Jurgen Klopp says he “would love” to reach the UEFA Europa League final this season as the Liverpool boss – in a wide-ranging exclusive interview with TNT Sports – opened up on his club’s approach to the competition and his overall tenure at Anfield.
Liverpool have not featured in the Europa League since 2016 when they reached the final in Klopp’s first season at the helm, losing 3-1 to seven-time winners Sevilla.
“Wherever we go it will be a massive game for the teams, everybody who comes to Anfield it will be a massive game. In the [UEFA] Champions League [it was] the same but it will be here as well, and we have to be 100 per cent ready for that.
“We want to go as far as somehow possible. I would love to go to the final, obviously, but I have no clue if we can reach that because there will be a lot of fantastic football teams in between us and that target, so we have to make sure we perform.”
The last remnants of that 2016 Europa League final squad departed Anfield this summer, with Jordan Henderson, Roberto Firmino and James Milner all transferring away.
Does that mean that Klopp will use the competition to find the next generation of Liverpool stars?
“If there will be kids involved that depends on the level the kids can show in that moment,” he said.
“We have real talent there, but it is not experimental. I think if we don’t get hit by an injury crisis then we should have enough players to field Thursday and Sunday a top team, and that’s pretty much the idea.
“Then we will see how we build a squad. I didn’t think about that yet to be honest because these kind of long-term plans in football make absolutely no sense because you can kick them in the bin pretty much the second after you had them, for whatever reason.
“So we will see, but we have good kids. That’s the benefit of the [recent] international break, when you have all these kids in training. We had 16-year-old boys here, and they are incredibly good, incredibly talented.
“I can’t wait for them, but now in the moment we leave them where they are, they shall develop and all these kinds of things.
“But there a few good players out there in the academy and for all the Liverpool supporters out there, I’m pretty sure the future’s bright.”
On October 8, Klopp will bring up eight years in charge of Liverpool.
In an era of considerable managerial upheaval – especially in the Premier League – the German’s long tenure is something of a rarity, even if Manchester City boss and long-time rival Pep Guardiola is himself into his seventh year at the Etihad.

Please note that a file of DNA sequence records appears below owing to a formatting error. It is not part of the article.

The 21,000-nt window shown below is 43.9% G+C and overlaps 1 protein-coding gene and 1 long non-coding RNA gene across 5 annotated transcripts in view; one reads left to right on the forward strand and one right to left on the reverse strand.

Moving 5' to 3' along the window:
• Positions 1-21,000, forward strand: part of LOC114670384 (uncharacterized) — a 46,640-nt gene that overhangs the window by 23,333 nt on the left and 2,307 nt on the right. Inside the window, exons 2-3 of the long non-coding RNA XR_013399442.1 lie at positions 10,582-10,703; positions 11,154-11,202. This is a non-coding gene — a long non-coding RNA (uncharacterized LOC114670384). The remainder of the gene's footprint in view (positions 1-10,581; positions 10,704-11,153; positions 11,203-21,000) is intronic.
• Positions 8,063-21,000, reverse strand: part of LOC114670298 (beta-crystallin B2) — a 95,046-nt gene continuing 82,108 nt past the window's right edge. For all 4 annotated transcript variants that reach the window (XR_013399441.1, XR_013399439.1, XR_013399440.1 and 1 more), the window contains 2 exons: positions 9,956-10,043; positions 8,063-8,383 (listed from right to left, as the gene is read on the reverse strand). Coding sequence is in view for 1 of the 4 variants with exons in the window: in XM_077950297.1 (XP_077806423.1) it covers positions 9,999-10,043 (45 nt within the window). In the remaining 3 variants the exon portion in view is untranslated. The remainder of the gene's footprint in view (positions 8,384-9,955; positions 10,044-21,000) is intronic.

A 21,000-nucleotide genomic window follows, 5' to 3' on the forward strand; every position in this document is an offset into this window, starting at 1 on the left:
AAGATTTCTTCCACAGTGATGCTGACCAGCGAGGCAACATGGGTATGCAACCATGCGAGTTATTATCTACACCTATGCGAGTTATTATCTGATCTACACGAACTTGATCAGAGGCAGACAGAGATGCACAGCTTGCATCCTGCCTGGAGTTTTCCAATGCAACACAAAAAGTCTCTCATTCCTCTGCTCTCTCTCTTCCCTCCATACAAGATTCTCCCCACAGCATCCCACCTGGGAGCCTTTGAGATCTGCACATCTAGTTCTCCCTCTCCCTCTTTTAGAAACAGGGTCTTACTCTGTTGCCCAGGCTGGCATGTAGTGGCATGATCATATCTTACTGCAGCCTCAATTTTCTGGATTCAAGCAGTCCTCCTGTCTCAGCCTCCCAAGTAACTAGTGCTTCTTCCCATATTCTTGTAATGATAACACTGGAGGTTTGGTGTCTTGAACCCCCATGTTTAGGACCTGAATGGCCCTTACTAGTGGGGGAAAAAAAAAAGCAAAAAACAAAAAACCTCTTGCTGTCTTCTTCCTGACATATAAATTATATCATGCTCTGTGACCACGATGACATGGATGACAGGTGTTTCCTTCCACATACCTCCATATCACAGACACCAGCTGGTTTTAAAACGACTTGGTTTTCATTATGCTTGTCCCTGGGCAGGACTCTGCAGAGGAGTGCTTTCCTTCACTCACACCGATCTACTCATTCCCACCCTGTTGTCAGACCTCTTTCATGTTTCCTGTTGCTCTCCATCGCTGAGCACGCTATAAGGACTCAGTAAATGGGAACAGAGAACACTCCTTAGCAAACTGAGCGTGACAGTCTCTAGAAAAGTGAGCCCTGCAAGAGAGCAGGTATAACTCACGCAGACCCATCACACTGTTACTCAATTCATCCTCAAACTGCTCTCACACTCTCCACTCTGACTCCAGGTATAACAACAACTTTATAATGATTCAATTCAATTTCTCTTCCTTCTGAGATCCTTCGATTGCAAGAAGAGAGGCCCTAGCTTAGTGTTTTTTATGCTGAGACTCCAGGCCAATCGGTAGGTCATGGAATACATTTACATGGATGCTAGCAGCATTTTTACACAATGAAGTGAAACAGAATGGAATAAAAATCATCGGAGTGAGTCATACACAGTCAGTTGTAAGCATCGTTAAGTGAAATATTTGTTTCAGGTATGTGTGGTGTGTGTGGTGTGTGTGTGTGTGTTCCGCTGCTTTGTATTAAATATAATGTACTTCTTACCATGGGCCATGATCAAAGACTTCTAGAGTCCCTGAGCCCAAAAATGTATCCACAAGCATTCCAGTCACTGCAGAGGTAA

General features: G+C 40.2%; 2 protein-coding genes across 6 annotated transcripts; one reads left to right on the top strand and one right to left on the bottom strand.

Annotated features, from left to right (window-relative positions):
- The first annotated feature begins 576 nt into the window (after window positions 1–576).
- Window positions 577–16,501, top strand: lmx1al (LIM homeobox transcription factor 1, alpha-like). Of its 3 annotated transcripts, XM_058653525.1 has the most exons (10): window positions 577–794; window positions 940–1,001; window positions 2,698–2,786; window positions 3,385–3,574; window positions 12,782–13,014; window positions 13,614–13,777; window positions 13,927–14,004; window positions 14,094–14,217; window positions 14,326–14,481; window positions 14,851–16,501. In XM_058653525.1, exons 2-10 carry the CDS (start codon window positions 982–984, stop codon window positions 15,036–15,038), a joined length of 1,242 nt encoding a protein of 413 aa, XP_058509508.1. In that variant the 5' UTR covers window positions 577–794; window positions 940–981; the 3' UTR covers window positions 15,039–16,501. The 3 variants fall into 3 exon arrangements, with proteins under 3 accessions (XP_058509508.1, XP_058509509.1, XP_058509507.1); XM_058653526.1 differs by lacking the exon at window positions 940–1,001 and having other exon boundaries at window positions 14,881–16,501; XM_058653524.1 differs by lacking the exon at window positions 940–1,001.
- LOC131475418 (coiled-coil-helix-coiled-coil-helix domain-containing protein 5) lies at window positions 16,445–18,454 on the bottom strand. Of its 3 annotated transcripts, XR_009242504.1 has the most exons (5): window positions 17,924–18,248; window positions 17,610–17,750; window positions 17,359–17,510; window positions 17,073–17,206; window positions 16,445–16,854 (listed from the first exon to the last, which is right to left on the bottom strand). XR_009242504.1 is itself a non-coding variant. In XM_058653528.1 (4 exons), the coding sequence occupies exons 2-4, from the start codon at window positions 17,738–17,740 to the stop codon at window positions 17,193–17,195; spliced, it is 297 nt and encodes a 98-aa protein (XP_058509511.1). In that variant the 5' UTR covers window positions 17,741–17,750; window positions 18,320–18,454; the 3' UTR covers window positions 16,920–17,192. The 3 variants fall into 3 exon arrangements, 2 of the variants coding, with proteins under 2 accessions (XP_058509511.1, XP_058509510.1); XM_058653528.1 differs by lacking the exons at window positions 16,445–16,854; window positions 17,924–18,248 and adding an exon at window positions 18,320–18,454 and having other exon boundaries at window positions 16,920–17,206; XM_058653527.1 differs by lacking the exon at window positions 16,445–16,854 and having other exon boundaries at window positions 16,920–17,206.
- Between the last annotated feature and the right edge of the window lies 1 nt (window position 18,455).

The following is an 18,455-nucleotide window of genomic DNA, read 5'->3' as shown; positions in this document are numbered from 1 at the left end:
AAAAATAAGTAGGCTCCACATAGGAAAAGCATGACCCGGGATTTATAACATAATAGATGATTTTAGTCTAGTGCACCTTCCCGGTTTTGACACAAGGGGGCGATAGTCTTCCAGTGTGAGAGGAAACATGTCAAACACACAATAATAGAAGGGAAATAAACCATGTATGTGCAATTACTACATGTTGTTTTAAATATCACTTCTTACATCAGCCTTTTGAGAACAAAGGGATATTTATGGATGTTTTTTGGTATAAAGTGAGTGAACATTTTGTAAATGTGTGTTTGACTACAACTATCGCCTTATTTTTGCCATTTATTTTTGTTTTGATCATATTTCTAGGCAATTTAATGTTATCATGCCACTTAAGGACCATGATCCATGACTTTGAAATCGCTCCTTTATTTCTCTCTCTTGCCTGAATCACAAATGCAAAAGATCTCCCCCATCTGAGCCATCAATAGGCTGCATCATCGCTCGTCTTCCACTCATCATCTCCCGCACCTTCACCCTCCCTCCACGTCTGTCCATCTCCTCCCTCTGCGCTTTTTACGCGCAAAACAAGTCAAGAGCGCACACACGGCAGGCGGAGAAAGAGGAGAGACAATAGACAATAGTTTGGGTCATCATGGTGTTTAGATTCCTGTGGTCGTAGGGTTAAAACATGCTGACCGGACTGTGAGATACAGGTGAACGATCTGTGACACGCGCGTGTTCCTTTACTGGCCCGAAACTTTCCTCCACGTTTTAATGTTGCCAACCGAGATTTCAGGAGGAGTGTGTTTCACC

Reflecting on his remarkable spell at Liverpool, Klopp said: “To be in the business is a joy, it’s a pleasure, an honour, something I never would have expected thirty years ago that it would be possible, especially not for that long.
“So I enjoy a lot what I’m doing. it doesn’t mean we don’t have difficulties – we have a lot, we have a lot of challenges every day.
“But I don’t think Pep or I deserve any kind of praise for being around that long, we work for great clubs and we work together with fantastic players. And we have international breaks by the way, I have my feet on the table for a few days at least and can really rest. I know how important this could be for the players as well but they don’t have it.
“So that’s no problem, it’s the job that you have to do, it’s the order from the club, from the people out there, to use the circumstances you have, make the best of it and try to win as many football games as possible.
“The more often you do that, the longer you are allowed to do it. It’s really cool that people let me do it for that long already because I really love it.”
On whether he has taken any inspiration from some of the long-serving managerial greats of the game, Klopp added: “I never thought I will be one of them, so I forgot to look at them. It just happened. I’ve only had three clubs so each club has had a different story, a different starting point.
“What everybody wants to see – the CEOs, the presidents of the club – is that their team is in good hands, that they see development, that it goes in the right direction.
“For whatever reason, I don’t know exactly, I could deliver that somehow, and that’s why I was allowed to work longer in clubs. With Pep it is easier to see, because he wins everything, so why would you send him on the road?
“I never compared myself with the real greats of the business who worked for nearly 20 years or longer in big clubs. I really think it’s only possible in big clubs, or you are a man of the club. In Germany we have a similar story with Christian Streich [manager of SC Freiburg since 2011, and involved in coaching at the club since 1995].
“Otherwise, it’s only possible in big clubs where you have success from time to time, because otherwise people want to have a change, and that’s their right.”
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